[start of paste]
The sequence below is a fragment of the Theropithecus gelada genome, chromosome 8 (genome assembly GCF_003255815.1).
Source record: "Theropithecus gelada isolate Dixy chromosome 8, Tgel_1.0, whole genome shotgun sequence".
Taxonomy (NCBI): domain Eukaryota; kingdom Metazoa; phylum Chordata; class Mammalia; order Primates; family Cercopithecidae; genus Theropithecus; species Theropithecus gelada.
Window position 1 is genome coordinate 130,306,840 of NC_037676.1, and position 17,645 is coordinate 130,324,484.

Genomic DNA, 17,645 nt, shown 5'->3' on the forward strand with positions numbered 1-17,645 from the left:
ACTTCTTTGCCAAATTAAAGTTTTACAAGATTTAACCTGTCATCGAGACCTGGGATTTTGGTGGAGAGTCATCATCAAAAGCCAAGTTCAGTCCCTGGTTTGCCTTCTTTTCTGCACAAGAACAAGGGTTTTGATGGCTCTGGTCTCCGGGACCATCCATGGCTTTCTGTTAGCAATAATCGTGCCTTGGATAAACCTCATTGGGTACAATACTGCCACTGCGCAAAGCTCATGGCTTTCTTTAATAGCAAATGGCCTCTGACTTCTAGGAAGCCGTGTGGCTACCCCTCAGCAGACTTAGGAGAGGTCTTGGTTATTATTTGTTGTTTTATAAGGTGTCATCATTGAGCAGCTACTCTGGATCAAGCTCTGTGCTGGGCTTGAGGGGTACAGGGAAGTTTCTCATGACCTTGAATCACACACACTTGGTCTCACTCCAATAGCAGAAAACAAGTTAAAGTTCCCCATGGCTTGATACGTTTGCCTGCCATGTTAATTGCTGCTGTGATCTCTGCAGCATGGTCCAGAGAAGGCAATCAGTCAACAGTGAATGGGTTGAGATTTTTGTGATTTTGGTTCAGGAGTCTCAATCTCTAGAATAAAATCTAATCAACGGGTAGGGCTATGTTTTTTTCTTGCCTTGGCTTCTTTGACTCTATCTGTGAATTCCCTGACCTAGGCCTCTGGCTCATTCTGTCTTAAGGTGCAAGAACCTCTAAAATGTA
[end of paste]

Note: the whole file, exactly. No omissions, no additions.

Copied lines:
The sequence below is a fragment of the Theropithecus gelada genome, chromosome 8 (genome assembly GCF_003255815.1).
Source record: "Theropithecus gelada isolate Dixy chromosome 8, Tgel_1.0, whole genome shotgun sequence".
Taxonomy (NCBI): domain Eukaryota; kingdom Metazoa; phylum Chordata; class Mammalia; order Primates; family Cercopithecidae; genus Theropithecus; species Theropithecus gelada.
Window position 1 is genome coordinate 130,306,840 of NC_037676.1, and position 17,645 is coordinate 130,324,484.

Genomic DNA, 17,645 nt, shown 5'->3' on the forward strand with positions numbered 1-17,645 from the left:
ACTTCTTTGCCAAATTAAAGTTTTACAAGATTTAACCTGTCATCGAGACCTGGGATTTTGGTGGAGAGTCATCATCAAAAGCCAAGTTCAGTCCCTGGTTTGCCTTCTTTTCTGCACAAGAACAAGGGTTTTGATGGCTCTGGTCTCCGGGACCATCCATGGCTTTCTGTTAGCAATAATCGTGCCTTGGATAAACCTCATTGGGTACAATACTGCCACTGCGCAAAGCTCATGGCTTTCTTTAATAGCAAATGGCCTCTGACTTCTAGGAAGCCGTGTGGCTACCCCTCAGCAGACTTAGGAGAGGTCTTGGTTATTATTTGTTGTTTTATAAGGTGTCATCATTGAGCAGCTACTCTGGATCAAGCTCTGTGCTGGGCTTGAGGGGTACAGGGAAGTTTCTCATGACCTTGAATCACACACACTTGGTCTCACTCCAATAGCAGAAAACAAGTTAAAGTTCCCCATGGCTTGATACGTTTGCCTGCCATGTTAATTGCTGCTGTGATCTCTGCAGCATGGTCCAGAGAAGGCAATCAGTCAACAGTGAATGGGTTGAGATTTTTGTGATTTTGGTTCAGGAGTCTCAATCTCTAGAATAAAATCTAATCAACGGGTAGGGCTATGTTTTTTTCTTGCCTTGGCTTCTTTGACTCTATCTGTGAATTCCCTGACCTAGGCCTCTGGCTCATTCTGTCTTAAGGTGCAAGAACCTCTAAAATGTA